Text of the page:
As Texas residents know, parenting can be difficult. The process can be even more complicated when a single parent is the one taking care of the kids and covering most costs. That's why custodial parents have the right to seek child support from the other parent. However, the information revealed by collected data on child support might surprise many people.
Texas residents who are considering divorce may be interested to learn that women are increasingly being held responsible for making alimony and child support payments. This may be in part due to the fact that the number of two-income households are increasing and some wives have a larger income than their husbands.
During divorces in Forth Worth, Texas, and elsewhere, financing college education sometimes gets put on a back burner. This is not surprising as other issues may require more immediate attention. But with planning, financing the children's college education doesn't need to fall by the wayside.
It's common for Texas residents to get married believing that they are entering a relationship that will last the rest of their lives. Unfortunately, divorce rates show that this is not always the case. Divorce takes on an extra level of complication for children of wealth. In many cases, it is beneficial for these individuals to create a prenuptial agreement prior to making their wedding vows.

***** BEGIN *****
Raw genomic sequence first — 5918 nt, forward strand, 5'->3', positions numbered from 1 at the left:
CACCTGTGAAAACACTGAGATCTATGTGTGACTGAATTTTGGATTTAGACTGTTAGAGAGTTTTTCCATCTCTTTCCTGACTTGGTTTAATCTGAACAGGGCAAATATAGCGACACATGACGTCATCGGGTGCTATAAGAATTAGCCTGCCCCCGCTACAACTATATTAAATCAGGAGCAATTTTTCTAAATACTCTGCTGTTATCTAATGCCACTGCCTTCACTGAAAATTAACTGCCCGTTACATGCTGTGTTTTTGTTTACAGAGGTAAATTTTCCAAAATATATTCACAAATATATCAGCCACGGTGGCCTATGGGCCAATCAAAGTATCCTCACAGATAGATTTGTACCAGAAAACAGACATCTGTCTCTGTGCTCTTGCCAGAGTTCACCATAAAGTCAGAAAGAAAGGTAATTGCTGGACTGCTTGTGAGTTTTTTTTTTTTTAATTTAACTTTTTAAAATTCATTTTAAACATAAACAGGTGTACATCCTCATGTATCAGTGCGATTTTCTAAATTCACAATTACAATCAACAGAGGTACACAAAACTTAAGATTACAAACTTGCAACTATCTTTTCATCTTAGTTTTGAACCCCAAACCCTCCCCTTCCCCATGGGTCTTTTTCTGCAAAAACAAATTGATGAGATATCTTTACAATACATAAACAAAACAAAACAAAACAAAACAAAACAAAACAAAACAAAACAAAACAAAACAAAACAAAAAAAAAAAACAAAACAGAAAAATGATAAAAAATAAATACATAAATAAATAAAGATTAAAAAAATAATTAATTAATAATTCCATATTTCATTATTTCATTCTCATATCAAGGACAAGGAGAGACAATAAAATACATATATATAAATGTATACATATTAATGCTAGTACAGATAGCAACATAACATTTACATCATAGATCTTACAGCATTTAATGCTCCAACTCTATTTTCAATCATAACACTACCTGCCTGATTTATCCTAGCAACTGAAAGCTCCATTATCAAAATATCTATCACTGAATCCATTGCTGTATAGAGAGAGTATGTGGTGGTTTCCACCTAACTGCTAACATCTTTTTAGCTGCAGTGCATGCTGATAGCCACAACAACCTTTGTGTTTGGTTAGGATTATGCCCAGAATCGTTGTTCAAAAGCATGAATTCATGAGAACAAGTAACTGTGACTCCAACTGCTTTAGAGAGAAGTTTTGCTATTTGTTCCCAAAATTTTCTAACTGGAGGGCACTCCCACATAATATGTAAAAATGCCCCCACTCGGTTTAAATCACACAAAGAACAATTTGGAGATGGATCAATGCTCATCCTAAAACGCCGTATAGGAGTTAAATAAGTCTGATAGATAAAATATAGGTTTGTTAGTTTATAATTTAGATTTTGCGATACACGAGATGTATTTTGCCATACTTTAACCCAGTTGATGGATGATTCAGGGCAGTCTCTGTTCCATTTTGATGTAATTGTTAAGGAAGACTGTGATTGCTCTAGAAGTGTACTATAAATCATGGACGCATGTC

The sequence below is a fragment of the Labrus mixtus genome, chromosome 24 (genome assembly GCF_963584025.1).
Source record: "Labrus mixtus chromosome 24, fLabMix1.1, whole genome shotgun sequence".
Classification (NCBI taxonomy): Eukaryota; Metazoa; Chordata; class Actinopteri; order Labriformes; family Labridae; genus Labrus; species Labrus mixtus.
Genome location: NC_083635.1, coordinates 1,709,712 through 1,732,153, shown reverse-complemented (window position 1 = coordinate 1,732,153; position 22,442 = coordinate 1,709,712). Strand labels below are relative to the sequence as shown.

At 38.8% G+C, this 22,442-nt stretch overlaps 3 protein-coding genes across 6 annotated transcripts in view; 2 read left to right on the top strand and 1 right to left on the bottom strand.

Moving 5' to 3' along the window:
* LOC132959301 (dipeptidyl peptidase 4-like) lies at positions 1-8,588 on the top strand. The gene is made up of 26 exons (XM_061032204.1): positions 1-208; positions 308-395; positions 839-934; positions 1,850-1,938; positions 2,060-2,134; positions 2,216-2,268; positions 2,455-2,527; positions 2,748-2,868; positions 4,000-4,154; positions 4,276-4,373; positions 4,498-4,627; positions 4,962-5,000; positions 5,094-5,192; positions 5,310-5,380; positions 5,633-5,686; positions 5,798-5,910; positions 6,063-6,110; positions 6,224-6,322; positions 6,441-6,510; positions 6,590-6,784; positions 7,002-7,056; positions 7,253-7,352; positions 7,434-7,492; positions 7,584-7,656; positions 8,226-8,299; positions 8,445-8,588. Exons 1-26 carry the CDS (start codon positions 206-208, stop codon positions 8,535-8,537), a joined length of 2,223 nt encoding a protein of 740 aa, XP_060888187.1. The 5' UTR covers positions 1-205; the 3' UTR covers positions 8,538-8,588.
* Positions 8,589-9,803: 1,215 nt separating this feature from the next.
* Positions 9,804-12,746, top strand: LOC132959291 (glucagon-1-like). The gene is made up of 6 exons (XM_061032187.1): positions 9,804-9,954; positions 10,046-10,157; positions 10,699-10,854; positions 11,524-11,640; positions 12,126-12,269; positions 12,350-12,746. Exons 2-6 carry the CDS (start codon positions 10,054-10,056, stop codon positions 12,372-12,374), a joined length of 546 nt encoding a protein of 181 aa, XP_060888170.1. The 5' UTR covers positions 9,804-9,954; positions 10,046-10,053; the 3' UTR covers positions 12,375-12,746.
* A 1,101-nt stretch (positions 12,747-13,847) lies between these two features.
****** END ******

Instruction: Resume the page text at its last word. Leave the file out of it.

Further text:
Texas residents and others can establish paternity in two different ways. First, they can voluntarily acknowledge paternity by filling out a form at the hospital when the baby is born or at any point before the child turns 18. It may also be possible to establish paternity through genetic testing if there is doubt about who the child's father is. Genetic testing will involve the mother and the child in addition to the alleged father.
Joint legal custody gives both divorced parents the right to be in charge of any major decisions about a child's life such as schools, medical care and religious training. Some Texas parents may share legal custody even if only one parent has physical custody and the other parent has visitation rights. This is an arrangement that has both advantages and disadvantages.
When the courts in Texas stipulate that children must spend the majority of their time with one parent, that person is referred to the custodial parent. The noncustodial parent may have an integral role in raising the child as well and work collaboratively with his or her ex, but the custodial parent still has the most responsibility, according to the law.